Man, 20, sentenced in beating death


A 20-year-old Woodbridge man was sentenced to serve four years through the youthful offenders program for his part in the beating death of a homeless man. An additional 20-year imprisonment was suspended, based on 10 years of probation.

Robert Louis Wilkins, of 14718 Featherstone Road, pleaded guilty to voluntary manslaughter last September.

Prosecutors have described Wilkins as “the less culpable” in the attack on 37-year-old Kevin Frock, who purchased beer for Wilkins and William Carl Taylor on Sept. 16, 2001. Frock invited the young men to drink at his campsite behind Ashdale Plaza shopping center in Dale City. Afterwards, they beat him to death with a tree limb and a folding chair.

Taylor, 20, of Dale City was sentenced to 30 years in prison with five years suspended Sept. 5. He pleaded guilty to second-degree murder.

Thursday, Wilkins’ grandmother testified that her grandson was a “follower.”

“If he was violent, I did not recognize it,” Nancy Wilkinson said. The Peterstown, W.Va., resident said that her grandson had lived with her his senior year of high school and had been frequently picked on because of his small size.

The Commonwealth arranged a plea bargain with Wilkins because of his lack of previous record, his assistance in the investigation and because he turned himself in eight days after the killing, defense attorney Ronald Fahy said when arguing the court should accept the recommendation.

The bargain and its recommended sentence angered Frock’s older brother Frank and sister Peggy, who were in court Thursday. Both spoke in protest of the Common-wealth’s recommended sentence.

“We don’t go along with [the recommendation] at all … By his own hand, he crushed the skull of my brother,” Frank Frock said. “Manslaughter doesn’t make sense to me. All we want is justice.”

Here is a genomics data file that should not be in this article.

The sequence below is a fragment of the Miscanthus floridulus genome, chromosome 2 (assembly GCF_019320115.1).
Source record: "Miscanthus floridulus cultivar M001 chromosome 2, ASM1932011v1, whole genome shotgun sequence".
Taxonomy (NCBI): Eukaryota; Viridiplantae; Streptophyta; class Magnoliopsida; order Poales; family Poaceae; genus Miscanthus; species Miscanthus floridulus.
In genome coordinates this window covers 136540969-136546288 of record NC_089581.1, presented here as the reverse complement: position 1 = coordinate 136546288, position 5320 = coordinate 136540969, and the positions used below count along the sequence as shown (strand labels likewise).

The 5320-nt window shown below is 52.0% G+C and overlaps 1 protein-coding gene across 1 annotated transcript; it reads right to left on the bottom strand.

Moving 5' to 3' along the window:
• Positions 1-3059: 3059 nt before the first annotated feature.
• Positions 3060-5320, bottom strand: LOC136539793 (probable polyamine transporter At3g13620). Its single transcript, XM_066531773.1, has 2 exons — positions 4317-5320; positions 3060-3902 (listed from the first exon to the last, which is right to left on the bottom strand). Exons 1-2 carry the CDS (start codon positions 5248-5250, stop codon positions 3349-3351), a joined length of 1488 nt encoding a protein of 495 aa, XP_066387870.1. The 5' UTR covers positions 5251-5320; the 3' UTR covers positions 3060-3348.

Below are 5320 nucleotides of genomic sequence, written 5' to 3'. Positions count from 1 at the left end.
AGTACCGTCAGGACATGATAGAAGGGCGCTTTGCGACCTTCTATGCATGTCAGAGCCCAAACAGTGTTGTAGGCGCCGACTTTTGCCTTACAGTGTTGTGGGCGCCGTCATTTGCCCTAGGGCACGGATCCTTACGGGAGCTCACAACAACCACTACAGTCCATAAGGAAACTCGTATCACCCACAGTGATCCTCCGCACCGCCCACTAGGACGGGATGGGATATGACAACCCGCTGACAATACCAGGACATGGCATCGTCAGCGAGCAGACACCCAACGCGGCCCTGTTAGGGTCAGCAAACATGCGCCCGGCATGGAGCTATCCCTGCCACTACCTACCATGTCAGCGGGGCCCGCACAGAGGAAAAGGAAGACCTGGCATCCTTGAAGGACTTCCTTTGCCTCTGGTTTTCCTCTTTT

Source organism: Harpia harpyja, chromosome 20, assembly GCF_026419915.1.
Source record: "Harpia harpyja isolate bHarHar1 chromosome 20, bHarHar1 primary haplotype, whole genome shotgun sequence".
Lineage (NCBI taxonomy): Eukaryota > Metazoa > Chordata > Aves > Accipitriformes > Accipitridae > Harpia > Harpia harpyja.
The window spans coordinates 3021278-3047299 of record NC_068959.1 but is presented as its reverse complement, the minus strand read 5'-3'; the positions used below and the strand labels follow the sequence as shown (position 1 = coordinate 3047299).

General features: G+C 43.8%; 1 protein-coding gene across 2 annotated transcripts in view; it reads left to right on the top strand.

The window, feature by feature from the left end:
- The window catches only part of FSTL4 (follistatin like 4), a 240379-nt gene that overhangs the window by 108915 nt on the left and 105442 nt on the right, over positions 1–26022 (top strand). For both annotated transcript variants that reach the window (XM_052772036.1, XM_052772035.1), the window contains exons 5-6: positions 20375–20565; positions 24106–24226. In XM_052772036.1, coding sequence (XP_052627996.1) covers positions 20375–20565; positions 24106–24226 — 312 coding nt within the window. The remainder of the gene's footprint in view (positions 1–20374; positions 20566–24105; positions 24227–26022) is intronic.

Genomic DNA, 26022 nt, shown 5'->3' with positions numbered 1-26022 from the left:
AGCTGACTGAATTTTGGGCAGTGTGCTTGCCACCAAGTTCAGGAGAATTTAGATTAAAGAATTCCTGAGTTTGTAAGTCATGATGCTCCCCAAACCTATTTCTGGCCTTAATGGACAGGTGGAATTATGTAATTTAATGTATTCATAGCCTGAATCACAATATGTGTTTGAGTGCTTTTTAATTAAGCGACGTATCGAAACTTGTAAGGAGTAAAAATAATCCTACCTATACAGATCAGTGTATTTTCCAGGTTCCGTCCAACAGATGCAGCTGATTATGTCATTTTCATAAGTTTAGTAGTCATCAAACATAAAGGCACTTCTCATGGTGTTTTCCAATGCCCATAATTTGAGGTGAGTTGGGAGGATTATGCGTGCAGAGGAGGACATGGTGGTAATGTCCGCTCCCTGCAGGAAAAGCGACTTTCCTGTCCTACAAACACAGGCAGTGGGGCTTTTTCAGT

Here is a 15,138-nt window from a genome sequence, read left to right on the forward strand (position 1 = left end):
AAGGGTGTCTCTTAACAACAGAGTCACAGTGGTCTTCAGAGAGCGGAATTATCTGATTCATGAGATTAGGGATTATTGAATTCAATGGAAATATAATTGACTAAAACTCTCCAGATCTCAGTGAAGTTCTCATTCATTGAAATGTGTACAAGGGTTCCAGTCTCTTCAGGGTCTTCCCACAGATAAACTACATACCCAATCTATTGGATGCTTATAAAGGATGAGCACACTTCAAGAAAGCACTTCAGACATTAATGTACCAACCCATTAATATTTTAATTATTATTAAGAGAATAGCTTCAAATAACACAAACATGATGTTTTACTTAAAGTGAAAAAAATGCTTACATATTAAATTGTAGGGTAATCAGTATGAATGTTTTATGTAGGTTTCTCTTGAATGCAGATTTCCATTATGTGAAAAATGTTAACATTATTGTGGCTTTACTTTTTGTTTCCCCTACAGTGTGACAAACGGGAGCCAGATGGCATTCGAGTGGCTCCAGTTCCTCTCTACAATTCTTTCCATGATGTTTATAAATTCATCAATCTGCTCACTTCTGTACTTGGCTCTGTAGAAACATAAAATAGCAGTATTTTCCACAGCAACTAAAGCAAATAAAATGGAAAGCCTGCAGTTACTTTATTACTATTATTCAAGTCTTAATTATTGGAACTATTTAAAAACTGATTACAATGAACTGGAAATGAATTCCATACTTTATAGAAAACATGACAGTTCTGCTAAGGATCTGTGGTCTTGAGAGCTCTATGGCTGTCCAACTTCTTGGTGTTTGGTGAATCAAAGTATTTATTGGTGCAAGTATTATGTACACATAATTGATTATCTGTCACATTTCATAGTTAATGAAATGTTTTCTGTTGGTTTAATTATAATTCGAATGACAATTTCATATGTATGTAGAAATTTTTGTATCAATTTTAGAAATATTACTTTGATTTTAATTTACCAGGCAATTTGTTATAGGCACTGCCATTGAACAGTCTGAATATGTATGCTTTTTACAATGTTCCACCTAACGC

“We no longer have Kevin, but he has his life,” Peggy Frock said. “We as a family are just trying to get through this the best way we know how.”

Statements from the defense witness suggesting Wilkins’ troubled childhood didn’t affect the Frocks.

“I was in and out of foster homes [as a child],” Peggy Frock said. “I didn’t murder anyone.”

“It’s a tragic thing this family has to endure. I do stand by the recommendation. I understand why the family doesn’t agree,” Assistant Commonwealth’s Attorney W. Michael Phipps said.

“It’s clear the Commonwealth doesn’t think [Wilkins] should be treated lightly,” sentencing Circuit Court Judge LeRoy F. Millette said. “I don’t think anybody is minimizing the case. The issue with Mr. Wilkins is participation.”

Millette considered the sentence given to Wilkins’ co-defendant, Taylor. Millette suggested the Commonwealth had treated Wilkins “about the same” since Wilkins’ total sentence is 24 years, should the suspended time be imposed. The suspended time could be imposed if Wilkins violates his 10-year probation.

“I did learn my lesson,” said Wilkins, who has served 16 months in prison. “I am very, very sorry. I didn’t think he was a bad guy — I tried to stop it.”

Staff writer Maria Hegstad can be reached at (703) 368-3101, Ext. 121.

Similar Posts